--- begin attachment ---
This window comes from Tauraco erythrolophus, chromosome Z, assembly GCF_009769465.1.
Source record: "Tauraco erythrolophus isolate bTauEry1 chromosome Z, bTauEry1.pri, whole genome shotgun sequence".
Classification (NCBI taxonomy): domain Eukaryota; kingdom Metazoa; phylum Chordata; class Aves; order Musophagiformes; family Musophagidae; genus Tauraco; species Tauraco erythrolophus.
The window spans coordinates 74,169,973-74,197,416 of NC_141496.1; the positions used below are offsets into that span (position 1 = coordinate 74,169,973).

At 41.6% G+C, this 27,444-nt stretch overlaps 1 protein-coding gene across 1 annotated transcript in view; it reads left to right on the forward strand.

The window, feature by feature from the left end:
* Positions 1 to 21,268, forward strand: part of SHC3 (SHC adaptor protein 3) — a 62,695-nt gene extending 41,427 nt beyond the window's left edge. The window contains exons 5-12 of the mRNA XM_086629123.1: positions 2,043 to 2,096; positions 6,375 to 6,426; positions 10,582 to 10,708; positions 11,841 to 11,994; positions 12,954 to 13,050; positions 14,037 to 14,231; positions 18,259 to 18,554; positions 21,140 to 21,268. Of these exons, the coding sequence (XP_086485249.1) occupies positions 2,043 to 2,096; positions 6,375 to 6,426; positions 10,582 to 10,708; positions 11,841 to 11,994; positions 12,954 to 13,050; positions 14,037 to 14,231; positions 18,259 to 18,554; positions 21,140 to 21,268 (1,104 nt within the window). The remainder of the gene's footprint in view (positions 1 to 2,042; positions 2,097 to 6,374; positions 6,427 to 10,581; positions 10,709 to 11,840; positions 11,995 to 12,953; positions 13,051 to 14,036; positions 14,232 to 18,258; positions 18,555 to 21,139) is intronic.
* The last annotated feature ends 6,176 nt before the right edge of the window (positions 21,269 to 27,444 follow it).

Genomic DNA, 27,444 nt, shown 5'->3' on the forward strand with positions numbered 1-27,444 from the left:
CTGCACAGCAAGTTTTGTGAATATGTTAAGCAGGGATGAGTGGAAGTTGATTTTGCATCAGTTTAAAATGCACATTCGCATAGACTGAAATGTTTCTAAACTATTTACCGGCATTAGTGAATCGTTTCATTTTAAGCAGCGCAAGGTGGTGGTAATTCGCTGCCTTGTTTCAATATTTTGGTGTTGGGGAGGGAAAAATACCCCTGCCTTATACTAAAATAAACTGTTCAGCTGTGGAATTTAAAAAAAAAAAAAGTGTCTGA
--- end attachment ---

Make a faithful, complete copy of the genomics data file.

This window comes from Tauraco erythrolophus, chromosome Z, assembly GCF_009769465.1.
Source record: "Tauraco erythrolophus isolate bTauEry1 chromosome Z, bTauEry1.pri, whole genome shotgun sequence".
Classification (NCBI taxonomy): domain Eukaryota; kingdom Metazoa; phylum Chordata; class Aves; order Musophagiformes; family Musophagidae; genus Tauraco; species Tauraco erythrolophus.
The window spans coordinates 74,169,973-74,197,416 of NC_141496.1; the positions used below are offsets into that span (position 1 = coordinate 74,169,973).

At 41.6% G+C, this 27,444-nt stretch overlaps 1 protein-coding gene across 1 annotated transcript in view; it reads left to right on the forward strand.

The window, feature by feature from the left end:
* Positions 1 to 21,268, forward strand: part of SHC3 (SHC adaptor protein 3) — a 62,695-nt gene extending 41,427 nt beyond the window's left edge. The window contains exons 5-12 of the mRNA XM_086629123.1: positions 2,043 to 2,096; positions 6,375 to 6,426; positions 10,582 to 10,708; positions 11,841 to 11,994; positions 12,954 to 13,050; positions 14,037 to 14,231; positions 18,259 to 18,554; positions 21,140 to 21,268. Of these exons, the coding sequence (XP_086485249.1) occupies positions 2,043 to 2,096; positions 6,375 to 6,426; positions 10,582 to 10,708; positions 11,841 to 11,994; positions 12,954 to 13,050; positions 14,037 to 14,231; positions 18,259 to 18,554; positions 21,140 to 21,268 (1,104 nt within the window). The remainder of the gene's footprint in view (positions 1 to 2,042; positions 2,097 to 6,374; positions 6,427 to 10,581; positions 10,709 to 11,840; positions 11,995 to 12,953; positions 13,051 to 14,036; positions 14,232 to 18,258; positions 18,555 to 21,139) is intronic.
* The last annotated feature ends 6,176 nt before the right edge of the window (positions 21,269 to 27,444 follow it).

Genomic DNA, 27,444 nt, shown 5'->3' on the forward strand with positions numbered 1-27,444 from the left:
CTGCACAGCAAGTTTTGTGAATATGTTAAGCAGGGATGAGTGGAAGTTGATTTTGCATCAGTTTAAAATGCACATTCGCATAGACTGAAATGTTTCTAAACTATTTACCGGCATTAGTGAATCGTTTCATTTTAAGCAGCGCAAGGTGGTGGTAATTCGCTGCCTTGTTTCAATATTTTGGTGTTGGGGAGGGAAAAATACCCCTGCCTTATACTAAAATAAACTGTTCAGCTGTGGAATTTAAAAAAAAAAAAAGTGTCTGA